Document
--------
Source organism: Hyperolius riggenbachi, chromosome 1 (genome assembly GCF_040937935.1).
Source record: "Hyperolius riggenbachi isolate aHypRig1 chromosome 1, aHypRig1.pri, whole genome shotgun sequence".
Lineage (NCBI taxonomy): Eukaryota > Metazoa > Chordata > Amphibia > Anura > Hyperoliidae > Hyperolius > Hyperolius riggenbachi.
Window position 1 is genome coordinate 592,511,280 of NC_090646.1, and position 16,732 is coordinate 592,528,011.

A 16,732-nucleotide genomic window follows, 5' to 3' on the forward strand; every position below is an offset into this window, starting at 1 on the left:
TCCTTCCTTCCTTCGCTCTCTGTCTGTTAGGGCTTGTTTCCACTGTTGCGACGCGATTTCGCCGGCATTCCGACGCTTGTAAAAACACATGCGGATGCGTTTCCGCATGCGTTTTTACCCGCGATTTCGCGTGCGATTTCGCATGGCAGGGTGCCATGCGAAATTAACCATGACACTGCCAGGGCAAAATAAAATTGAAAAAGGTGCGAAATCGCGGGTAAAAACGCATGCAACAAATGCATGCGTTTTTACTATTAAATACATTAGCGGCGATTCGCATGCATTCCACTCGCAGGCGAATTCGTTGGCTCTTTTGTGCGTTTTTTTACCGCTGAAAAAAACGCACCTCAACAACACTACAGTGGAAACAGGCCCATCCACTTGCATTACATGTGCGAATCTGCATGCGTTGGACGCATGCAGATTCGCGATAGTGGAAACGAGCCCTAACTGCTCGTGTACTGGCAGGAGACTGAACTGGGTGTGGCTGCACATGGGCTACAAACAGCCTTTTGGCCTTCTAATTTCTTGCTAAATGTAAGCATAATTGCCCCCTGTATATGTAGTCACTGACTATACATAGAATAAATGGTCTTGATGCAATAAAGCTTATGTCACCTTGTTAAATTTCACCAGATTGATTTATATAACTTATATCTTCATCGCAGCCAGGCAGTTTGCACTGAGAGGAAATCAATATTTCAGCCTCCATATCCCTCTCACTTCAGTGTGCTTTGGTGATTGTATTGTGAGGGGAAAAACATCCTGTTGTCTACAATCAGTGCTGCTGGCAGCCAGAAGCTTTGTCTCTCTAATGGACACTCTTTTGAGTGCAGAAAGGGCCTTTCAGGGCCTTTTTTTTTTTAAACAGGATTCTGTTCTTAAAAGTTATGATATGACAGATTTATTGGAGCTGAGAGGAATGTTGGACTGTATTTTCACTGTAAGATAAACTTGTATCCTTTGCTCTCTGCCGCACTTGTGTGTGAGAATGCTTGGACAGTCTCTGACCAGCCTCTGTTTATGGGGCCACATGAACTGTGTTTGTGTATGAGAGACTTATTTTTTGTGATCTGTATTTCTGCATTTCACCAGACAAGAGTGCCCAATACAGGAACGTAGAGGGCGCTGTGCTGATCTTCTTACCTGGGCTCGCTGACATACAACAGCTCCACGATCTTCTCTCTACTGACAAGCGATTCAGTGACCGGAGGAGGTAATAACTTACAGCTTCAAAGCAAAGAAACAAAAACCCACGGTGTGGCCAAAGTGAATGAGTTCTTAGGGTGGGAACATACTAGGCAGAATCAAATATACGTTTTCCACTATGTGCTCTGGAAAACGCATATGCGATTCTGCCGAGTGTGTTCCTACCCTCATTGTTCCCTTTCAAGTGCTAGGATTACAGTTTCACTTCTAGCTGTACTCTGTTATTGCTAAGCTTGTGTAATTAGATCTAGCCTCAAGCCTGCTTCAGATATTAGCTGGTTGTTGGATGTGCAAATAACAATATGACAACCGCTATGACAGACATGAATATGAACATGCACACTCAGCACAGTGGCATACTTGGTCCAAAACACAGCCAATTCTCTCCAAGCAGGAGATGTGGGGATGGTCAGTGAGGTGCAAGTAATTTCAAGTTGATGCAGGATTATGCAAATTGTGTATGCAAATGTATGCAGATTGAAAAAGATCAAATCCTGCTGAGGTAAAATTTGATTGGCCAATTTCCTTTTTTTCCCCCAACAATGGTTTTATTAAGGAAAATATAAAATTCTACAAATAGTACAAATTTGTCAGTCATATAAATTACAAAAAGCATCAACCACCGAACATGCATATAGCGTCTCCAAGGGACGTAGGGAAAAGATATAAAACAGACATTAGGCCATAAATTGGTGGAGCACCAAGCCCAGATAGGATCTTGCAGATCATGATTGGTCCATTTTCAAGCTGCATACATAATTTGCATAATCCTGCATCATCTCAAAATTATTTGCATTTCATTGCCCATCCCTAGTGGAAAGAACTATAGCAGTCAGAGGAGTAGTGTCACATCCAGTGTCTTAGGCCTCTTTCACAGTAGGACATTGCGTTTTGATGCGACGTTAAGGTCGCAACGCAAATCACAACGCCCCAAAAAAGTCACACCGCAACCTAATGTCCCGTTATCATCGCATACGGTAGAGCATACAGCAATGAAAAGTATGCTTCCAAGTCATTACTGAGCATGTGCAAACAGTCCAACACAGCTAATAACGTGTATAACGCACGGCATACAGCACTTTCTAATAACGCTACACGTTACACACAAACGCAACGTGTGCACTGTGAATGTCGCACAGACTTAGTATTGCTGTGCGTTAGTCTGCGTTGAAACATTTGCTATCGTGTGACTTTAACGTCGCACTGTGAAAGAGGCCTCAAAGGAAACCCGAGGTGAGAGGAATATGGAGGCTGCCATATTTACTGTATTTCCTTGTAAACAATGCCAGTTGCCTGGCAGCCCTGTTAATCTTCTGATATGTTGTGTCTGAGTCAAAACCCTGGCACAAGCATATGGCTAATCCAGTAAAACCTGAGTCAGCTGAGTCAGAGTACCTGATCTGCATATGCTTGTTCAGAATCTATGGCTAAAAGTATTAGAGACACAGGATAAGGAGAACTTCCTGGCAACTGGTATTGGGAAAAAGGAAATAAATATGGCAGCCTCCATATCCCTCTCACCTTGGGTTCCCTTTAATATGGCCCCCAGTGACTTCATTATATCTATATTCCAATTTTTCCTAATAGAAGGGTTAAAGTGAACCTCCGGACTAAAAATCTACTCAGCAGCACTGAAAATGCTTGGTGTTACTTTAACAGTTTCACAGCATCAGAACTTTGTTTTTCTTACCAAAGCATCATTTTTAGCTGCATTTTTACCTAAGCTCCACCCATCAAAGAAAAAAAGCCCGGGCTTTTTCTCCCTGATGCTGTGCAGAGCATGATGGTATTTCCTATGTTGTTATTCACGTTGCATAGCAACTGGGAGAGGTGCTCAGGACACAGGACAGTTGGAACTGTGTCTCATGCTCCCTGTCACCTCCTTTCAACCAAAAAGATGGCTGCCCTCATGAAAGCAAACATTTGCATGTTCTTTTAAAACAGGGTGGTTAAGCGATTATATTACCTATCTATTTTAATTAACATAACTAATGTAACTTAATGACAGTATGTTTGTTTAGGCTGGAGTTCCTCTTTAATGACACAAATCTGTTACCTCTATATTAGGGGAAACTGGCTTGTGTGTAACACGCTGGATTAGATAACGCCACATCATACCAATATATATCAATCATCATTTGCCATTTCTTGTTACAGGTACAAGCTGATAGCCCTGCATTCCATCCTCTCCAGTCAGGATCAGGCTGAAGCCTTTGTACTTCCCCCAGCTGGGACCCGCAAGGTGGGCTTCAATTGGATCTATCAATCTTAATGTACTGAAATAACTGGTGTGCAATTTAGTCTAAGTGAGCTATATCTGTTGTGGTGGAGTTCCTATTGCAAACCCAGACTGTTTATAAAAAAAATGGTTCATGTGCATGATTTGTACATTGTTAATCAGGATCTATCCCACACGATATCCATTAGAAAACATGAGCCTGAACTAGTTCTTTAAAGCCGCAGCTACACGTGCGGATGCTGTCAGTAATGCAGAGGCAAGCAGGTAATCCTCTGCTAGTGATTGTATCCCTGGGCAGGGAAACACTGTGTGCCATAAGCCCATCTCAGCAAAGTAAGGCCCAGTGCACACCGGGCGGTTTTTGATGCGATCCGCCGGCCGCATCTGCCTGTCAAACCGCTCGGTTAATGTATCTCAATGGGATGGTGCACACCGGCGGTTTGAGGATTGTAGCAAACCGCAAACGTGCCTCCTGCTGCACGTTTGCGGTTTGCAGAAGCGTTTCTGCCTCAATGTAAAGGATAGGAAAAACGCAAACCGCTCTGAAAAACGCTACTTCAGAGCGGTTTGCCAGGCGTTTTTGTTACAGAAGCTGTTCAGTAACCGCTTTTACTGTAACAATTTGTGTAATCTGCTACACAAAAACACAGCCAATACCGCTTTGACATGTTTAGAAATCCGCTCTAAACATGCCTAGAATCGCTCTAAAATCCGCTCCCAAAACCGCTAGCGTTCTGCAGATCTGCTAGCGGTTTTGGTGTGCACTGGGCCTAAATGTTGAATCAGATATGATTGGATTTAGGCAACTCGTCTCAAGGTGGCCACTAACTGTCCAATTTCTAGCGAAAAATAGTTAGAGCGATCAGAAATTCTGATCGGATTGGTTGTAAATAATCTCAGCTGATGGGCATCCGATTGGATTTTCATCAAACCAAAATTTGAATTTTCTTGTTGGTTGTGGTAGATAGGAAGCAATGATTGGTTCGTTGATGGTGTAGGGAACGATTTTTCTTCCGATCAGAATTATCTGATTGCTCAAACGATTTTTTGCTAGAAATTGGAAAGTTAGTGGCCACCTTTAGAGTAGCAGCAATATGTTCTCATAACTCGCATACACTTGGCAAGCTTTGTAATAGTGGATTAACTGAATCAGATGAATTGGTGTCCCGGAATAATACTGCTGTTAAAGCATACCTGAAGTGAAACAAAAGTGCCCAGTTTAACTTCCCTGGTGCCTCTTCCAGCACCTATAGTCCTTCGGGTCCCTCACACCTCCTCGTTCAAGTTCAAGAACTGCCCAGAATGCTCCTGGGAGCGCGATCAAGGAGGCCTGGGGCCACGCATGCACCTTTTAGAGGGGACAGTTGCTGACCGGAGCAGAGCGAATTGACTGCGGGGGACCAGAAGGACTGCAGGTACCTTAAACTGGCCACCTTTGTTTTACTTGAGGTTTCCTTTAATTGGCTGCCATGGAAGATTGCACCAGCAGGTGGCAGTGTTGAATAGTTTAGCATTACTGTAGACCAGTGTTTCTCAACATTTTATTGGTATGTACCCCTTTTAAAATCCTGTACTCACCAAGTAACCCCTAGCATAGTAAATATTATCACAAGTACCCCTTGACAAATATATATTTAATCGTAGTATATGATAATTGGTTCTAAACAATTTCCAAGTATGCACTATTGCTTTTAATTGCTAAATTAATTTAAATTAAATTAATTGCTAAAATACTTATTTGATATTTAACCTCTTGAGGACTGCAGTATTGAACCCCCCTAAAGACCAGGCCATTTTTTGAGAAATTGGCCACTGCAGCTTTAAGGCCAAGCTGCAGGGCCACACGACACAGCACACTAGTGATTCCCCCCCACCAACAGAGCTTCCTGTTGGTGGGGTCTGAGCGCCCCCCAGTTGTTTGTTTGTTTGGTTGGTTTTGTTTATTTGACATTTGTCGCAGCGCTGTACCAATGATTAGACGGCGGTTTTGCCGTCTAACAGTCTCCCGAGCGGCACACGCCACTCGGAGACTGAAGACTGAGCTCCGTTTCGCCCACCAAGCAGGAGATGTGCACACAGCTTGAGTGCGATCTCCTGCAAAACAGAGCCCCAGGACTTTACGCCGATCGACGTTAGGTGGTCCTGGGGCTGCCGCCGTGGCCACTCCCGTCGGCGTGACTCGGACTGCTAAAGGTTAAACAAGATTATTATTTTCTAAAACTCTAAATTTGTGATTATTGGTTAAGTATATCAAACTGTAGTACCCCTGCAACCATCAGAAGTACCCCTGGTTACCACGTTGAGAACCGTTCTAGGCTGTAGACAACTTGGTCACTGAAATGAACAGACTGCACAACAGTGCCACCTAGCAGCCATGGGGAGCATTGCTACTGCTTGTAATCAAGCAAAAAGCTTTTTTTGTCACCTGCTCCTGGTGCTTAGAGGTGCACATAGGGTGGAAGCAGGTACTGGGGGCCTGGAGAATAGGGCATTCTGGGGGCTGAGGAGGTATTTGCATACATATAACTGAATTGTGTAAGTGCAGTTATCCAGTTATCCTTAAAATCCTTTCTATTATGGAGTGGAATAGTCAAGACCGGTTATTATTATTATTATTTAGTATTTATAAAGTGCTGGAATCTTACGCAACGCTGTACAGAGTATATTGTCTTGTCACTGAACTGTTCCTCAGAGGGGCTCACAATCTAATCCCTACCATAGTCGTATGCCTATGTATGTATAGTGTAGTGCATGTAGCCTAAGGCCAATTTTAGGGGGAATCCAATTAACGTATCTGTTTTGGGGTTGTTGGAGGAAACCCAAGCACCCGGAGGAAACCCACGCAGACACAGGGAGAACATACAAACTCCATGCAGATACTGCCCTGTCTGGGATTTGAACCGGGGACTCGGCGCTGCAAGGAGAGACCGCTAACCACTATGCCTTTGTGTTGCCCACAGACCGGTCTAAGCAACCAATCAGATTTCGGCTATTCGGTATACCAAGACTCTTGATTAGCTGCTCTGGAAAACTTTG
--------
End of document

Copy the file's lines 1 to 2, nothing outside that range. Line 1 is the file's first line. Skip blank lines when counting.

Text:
Source organism: Hyperolius riggenbachi, chromosome 1 (genome assembly GCF_040937935.1).
Source record: "Hyperolius riggenbachi isolate aHypRig1 chromosome 1, aHypRig1.pri, whole genome shotgun sequence".